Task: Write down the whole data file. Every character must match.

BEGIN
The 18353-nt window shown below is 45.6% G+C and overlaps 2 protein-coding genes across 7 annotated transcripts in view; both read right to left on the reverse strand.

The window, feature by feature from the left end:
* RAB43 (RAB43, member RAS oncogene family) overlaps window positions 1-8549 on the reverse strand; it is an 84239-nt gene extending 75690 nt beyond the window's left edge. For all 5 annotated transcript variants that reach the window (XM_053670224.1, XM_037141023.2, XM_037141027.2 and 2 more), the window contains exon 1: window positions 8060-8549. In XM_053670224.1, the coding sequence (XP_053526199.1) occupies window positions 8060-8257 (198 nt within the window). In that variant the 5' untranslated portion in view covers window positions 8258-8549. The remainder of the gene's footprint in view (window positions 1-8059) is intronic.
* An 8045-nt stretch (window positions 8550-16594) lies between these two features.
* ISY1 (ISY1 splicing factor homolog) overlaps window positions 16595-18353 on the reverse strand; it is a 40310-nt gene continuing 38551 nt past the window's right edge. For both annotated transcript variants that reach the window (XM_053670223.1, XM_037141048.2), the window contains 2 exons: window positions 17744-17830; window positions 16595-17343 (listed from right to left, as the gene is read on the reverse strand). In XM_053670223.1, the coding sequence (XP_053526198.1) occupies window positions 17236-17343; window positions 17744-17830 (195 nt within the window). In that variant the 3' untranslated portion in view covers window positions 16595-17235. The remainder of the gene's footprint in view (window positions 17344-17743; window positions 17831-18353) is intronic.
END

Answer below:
The 18353-nt window shown below is 45.6% G+C and overlaps 2 protein-coding genes across 7 annotated transcripts in view; both read right to left on the reverse strand.

The window, feature by feature from the left end:
* RAB43 (RAB43, member RAS oncogene family) overlaps window positions 1-8549 on the reverse strand; it is an 84239-nt gene extending 75690 nt beyond the window's left edge. For all 5 annotated transcript variants that reach the window (XM_053670224.1, XM_037141023.2, XM_037141027.2 and 2 more), the window contains exon 1: window positions 8060-8549. In XM_053670224.1, the coding sequence (XP_053526199.1) occupies window positions 8060-8257 (198 nt within the window). In that variant the 5' untranslated portion in view covers window positions 8258-8549. The remainder of the gene's footprint in view (window positions 1-8059) is intronic.
* An 8045-nt stretch (window positions 8550-16594) lies between these two features.
* ISY1 (ISY1 splicing factor homolog) overlaps window positions 16595-18353 on the reverse strand; it is a 40310-nt gene continuing 38551 nt past the window's right edge. For both annotated transcript variants that reach the window (XM_053670223.1, XM_037141048.2), the window contains 2 exons: window positions 17744-17830; window positions 16595-17343 (listed from right to left, as the gene is read on the reverse strand). In XM_053670223.1, the coding sequence (XP_053526198.1) occupies window positions 17236-17343; window positions 17744-17830 (195 nt within the window). In that variant the 3' untranslated portion in view covers window positions 16595-17235. The remainder of the gene's footprint in view (window positions 17344-17743; window positions 17831-18353) is intronic.